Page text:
With its high, ornate towers and gold-tipped cupolas jutting out from the floor of the sloping canyon in Malibu, the building seems like the wild vision of a Hollywood set designer.
But the sprawling creation is real, a shrine for thousands of Hindu followers throughout Southern California. It is a temple where East meets West and where ancient architectural forms collide with modern building codes.
Today, seven years after it was begun, the Sree Venkateswara Temple is nearly complete, the largest Hindu shrine of its architectural style in the Western Hemisphere. The temple, which was consecrated in October, is the gathering spot for an estimated 10,000 Hindus in Southern California and hundreds of other curious onlookers, who have been skidding their cars to a halt for years as they pass the spectacular site along Las Virgenes Canyon Road.
Officials of the Hindu Temple Society of Southern California, which was formed in 1977 to raise money for the complex, say the only work remaining involves the completion of a separate priest quarters, which may be finished by the summer.
More than a thousand people are expected to gather at the temple Saturday for the Sri Rama Navami festival, which will celebrate the birthday of Rama, one of the three incarnations of the Hindu god Vishnu and the hero of the Indian epic "Ramayana." The ceremony will include a traditional bath for the Rama deity, a Hindu chorus singing hymns, Indian music and dances and other festivities.
Located on a 4.5-acre site, the temple was built almost entirely by Hindi craftsmen known as silpis, who came from southern India to shape the temple according to strict religious documents that originated around the 10th Century. More than two dozen specialists have worked on the temple since 1981 to make certain that the dimensions of the shrine, the shape of the cupolas and the placement of the nine deities fit the rules laid down in the documents, known as the Shastra .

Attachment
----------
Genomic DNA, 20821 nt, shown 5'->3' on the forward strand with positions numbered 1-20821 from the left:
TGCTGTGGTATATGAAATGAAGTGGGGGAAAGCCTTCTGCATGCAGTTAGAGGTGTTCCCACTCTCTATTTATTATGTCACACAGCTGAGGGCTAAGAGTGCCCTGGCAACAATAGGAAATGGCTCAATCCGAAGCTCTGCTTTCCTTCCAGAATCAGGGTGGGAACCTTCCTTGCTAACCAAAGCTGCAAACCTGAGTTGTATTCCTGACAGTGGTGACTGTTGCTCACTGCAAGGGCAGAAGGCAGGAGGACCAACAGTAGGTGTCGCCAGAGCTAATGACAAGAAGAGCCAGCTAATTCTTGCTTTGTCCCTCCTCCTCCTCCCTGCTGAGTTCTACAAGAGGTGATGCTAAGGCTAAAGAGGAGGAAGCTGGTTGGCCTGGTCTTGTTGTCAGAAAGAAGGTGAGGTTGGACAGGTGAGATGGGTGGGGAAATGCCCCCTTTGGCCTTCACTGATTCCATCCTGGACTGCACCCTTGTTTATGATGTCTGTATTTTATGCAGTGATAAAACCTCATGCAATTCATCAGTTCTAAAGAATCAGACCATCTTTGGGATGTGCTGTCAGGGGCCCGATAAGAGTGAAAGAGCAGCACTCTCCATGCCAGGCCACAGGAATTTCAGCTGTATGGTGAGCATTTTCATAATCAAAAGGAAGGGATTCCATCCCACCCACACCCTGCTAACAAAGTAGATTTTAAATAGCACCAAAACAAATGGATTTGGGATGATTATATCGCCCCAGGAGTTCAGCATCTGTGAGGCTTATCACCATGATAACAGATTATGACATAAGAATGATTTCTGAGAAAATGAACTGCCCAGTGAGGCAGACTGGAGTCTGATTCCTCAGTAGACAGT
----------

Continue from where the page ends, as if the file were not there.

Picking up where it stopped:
The silpis were handpicked by S.M. Ganapathi, a prominent Indian architect who has designed other temples in New York, Chicago and West Virginia and numerous Hindu shrines in southern India. Each of the temple silpis must pass a grueling, seven-year apprentice program, strictly adhering to the Shastra code.
Like those temples, the one in Malibu follows the Chola style, which is named after the Chola Dynasty (AD 900-1100), which Hindu scholars said gave India many of its greatest temple builders.
"We wanted to build something for future generations (of Hindus) who maybe would never get the chance to go back to India to see similar temples," said M. Parthasarathy, manager of the temple. "The Indian population was increasing, but we didn't have anywhere to meet. So we decided to build something that could follow in the Hindu tradition. This is it."
The mortar and brick walls are covered with intricate carvings of dragons, lions, elephants, idols and lotus blossoms. There is a central meditation hall, a multipurpose auditorium and nine domed towers encasing carved statues of the Hindu gods. Each statue was imported from India and installed by temple priests, who carefully decorate the deities with flowers and garments each day.
Financed by the State Bank of India and contributions from members of the area's Hindu community, the 13,000-square-foot complex cost more than $3 million to build.